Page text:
Welcome to Maryland Genealogy Trails!
Our goal at Genealogy Trails is to transcribe and post genealogical source data so that family researchers can
track their ancestors through time, throughout the country.
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for our webpage, please email Nancy.
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We regret that we are unable to perform personal research for you.
All data we come across will be added to this site. We thank you for
visiting and hope you'll come back again to view the updates we make to this site.
In 1629, George Calvert, 1st Lord Baltimore in the Irish House of Lords
applied to Charles I for a new royal charter for what was to become the Province of Maryland. Calvert's interest
in creating a colony derived from his Catholicism and his desire for the creation of a haven for Catholics in the
new world. George Calvert died in April 1632, but a charter for "Maryland Colony" was granted to his
son, Cæcilius Calvert, 2nd Lord Baltimore, on June 20, 1632. The new colony was named in honor of Henrietta
Maria, Queen Consort of Charles I.
On March 25, 1634, Lord Baltimore sent the first settlers into this area, which would soon become one of the few
predominantly Catholic regions in the British Empire. The Maryland Toleration Act of 1649 was one of the first
laws that explicitly dictated religious tolerance (as long as it was Christian).
The royal charter granted Maryland the Potomac River and territory northward to the fortieth parallel. This proved
a problem, because the northern boundary would put Philadelphia, the major city in Pennsylvania, partially within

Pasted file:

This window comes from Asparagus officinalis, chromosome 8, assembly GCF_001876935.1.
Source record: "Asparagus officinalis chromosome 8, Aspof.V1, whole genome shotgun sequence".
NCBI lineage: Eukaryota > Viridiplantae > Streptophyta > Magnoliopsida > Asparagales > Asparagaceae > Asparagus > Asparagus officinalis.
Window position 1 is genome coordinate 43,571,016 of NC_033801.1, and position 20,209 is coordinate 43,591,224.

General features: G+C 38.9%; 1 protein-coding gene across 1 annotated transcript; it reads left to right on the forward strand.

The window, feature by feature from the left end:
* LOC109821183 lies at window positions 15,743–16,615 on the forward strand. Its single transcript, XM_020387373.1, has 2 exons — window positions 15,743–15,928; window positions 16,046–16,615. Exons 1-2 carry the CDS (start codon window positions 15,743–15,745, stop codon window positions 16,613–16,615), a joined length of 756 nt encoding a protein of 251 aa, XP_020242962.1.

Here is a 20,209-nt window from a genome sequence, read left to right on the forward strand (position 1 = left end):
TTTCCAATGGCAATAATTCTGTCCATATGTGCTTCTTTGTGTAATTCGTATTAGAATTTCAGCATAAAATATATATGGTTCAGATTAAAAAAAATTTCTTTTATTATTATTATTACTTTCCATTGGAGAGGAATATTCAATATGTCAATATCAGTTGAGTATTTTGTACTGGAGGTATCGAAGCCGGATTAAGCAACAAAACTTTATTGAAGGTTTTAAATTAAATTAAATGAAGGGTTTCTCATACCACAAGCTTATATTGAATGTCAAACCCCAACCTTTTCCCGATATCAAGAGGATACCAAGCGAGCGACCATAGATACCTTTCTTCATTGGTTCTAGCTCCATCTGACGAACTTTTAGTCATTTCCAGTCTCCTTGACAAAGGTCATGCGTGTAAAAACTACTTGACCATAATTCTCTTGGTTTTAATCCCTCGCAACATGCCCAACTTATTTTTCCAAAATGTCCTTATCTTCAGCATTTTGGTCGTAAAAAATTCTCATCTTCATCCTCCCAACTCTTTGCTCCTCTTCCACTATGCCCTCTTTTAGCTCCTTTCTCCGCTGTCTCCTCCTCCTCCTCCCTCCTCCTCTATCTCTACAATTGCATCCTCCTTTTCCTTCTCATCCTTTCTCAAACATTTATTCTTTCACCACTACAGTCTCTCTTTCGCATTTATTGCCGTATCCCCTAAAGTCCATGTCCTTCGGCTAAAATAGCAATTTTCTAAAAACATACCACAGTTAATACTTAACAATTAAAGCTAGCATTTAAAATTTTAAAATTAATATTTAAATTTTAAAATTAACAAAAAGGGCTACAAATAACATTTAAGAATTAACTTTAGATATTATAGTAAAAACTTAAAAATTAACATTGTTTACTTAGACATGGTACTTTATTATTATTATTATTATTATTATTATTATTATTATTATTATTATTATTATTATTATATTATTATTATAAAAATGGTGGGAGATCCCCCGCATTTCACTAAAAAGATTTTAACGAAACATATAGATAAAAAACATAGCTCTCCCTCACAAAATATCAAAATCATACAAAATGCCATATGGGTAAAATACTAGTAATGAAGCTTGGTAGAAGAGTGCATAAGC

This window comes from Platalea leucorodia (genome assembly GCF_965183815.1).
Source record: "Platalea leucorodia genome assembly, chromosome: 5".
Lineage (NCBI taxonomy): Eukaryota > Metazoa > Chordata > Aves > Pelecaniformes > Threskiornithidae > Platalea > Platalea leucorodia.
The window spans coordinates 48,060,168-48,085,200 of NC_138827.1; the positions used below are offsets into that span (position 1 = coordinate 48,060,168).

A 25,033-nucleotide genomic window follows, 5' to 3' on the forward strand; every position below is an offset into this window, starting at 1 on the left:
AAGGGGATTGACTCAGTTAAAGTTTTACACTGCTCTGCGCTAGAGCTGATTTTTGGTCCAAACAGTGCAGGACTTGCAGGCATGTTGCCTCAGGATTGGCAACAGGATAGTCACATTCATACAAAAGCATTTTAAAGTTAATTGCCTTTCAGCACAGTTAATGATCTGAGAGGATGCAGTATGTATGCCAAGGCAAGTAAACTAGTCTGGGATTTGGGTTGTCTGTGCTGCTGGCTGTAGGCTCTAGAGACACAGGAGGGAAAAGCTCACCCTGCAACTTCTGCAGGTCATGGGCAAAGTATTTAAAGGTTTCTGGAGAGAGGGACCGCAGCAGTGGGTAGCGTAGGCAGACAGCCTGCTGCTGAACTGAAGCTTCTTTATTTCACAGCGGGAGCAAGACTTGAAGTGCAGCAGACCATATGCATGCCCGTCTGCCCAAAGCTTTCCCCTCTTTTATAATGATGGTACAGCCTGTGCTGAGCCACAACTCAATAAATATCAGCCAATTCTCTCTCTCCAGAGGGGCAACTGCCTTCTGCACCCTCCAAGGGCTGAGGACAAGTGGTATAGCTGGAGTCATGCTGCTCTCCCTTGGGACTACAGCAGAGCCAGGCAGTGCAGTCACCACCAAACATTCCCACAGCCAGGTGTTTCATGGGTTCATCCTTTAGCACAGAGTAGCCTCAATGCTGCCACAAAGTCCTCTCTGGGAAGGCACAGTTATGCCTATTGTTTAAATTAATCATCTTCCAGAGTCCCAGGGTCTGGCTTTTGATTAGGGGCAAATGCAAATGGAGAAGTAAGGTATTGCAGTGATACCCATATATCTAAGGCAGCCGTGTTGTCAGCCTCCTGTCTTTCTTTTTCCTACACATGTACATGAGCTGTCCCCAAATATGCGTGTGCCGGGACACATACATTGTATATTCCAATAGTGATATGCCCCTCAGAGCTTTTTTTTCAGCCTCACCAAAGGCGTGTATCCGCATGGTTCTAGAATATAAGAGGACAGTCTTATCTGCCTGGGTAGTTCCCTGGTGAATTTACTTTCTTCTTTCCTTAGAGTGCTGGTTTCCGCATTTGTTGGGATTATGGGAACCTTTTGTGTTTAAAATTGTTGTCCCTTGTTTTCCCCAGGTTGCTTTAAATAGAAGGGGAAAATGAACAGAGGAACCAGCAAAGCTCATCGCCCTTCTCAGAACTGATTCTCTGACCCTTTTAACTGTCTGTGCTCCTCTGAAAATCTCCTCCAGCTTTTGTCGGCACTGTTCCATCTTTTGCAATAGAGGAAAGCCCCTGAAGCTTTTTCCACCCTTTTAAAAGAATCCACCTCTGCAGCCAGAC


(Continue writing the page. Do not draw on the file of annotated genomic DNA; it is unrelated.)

Maryland, resulting in conflict between the Calvert family, which controlled Maryland, and the Penn family, which
controlled Pennsylvania. This lead to the Cresap's War (also known as the Conojocular War), a border conflict between
Pennsylvania and Maryland, fought in the 1730s. The armed phase of the conflict ended in May 1738 with the intervention
of King George II, who compelled the negotiation of a cease-fire. A final settlement was not achieved until 1767,
when the Mason-Dixon Line was recognized as the permanent boundary between the two colonies.
Most of the population of Maryland lives in the central region of
the state, in the Baltimore Metropolitan Area and Washington Metropolitan Area. The Eastern Shore is less populous
and more rural, as are the counties of western and southern Maryland.
The Old Line State - The Old
Line nickname was given during the Revolutionary War, when 400 soldiers in the First Maryland Regiment fought a
British force of 10,000 and helped General George Washington's army to escape. Washington depended on the Maryland
Line throughout the war, and the soldiers' discipline and bravery earned Maryland its nickname.
The Free State - The
name "Free State" was given in 1919, when Congress passed a law prohibiting the sale and use of alcohol.
Marylanders opposed prohibition because they believed it violated their state's rights. The "Free State"
nickname also represents Maryland's long tradition of political freedom and religious tolerance.
The Capital of Maryland is Annapolis
The largest city is Baltimore, which is NOT in Baltimore County - it is its own county.
A Resident is a "Marylander"